Think of one of the scariest things you’ve ever seen or heard. Does it carry a chainsaw? Does it fly around at night? Does it sit on your couch and eat all of your food? Or does it help connect people who normally wouldn’t have been able to speak to one another–like, Social Media?
When Steve Radick over at Social Media Strategery wrote “Why Social Media is Scary,” he gave us a few reasons why he thought social media was something that every part of an organization may be fearful of .
For junior employees - “Yeah, that’s great that I can start a blog that everyone in the organization can read, but what will I say? What if my grammar is wrong or I spell something wrong – will people think I can’t write? What if I disagree with something that my manager says? What if I write too much and my boss wonders why I wasn’t working? I don’t know – I’ll have to really think about it.”
For developers, programmers and other IT staff – “Ummm, I became an IT programmer because I hate people. I don’t like speaking out, and really enjoy just coding and sticking to myself. Now, you’re making me blog about my work? I have to post my code to a wiki? But, I can’t – it’s not ready for prime time yet. I can’t just post draft content out there – let me get my manager to review this first.”
For managers - “So, how much time is my staff going to be spending blogging/reading blogs rather than doing actual work? If my staff have questions about their project, their career, or their work environment, I want them coming to me, not blogging about it for the whole world to see. I’ve got an MBA and have been with the organization for five years – why would I put my work out there for people to change and mess up?”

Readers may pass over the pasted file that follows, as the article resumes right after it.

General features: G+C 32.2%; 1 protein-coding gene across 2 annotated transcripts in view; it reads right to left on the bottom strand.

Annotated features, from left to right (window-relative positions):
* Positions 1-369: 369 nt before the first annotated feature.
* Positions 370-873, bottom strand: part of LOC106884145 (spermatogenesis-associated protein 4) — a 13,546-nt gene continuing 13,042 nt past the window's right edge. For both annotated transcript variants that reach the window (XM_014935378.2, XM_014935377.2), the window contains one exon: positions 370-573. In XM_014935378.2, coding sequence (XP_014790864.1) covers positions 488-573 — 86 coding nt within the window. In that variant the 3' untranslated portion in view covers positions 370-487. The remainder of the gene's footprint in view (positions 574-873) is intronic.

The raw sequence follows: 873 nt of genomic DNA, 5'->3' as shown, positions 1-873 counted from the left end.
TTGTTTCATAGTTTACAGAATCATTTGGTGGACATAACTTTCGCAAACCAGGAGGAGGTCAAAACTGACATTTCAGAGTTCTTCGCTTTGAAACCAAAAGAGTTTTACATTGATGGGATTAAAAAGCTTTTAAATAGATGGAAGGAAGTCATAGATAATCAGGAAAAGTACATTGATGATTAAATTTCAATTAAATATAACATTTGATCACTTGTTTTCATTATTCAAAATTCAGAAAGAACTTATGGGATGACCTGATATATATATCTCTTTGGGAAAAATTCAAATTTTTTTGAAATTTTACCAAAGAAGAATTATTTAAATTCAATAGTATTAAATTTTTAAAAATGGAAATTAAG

For senior leadership - “What happens when people start using these platforms to just complain about everything? Why would I want to give everyone a place to whine about every little thing that’s bothering them? I can’t possibly keep up with every comment, question, and suggestion that goes up – I don’t have the time to do that!”
These fears are certainly understandable and I can definitely sympathize with the thoughts of the junior employees. However, there still needs to be some progression. Wondering which ghoul, goblin, intern, or employee is going to say the wrong thing shouldn’t scare you into not saying anything at all. Frightening or not, social media is a key element in showing personality and building connections with audiences.
If you and your organization don’t adapt, the entire business stands the chance of shrinking and possibly dying off…Now that’s a scary thought.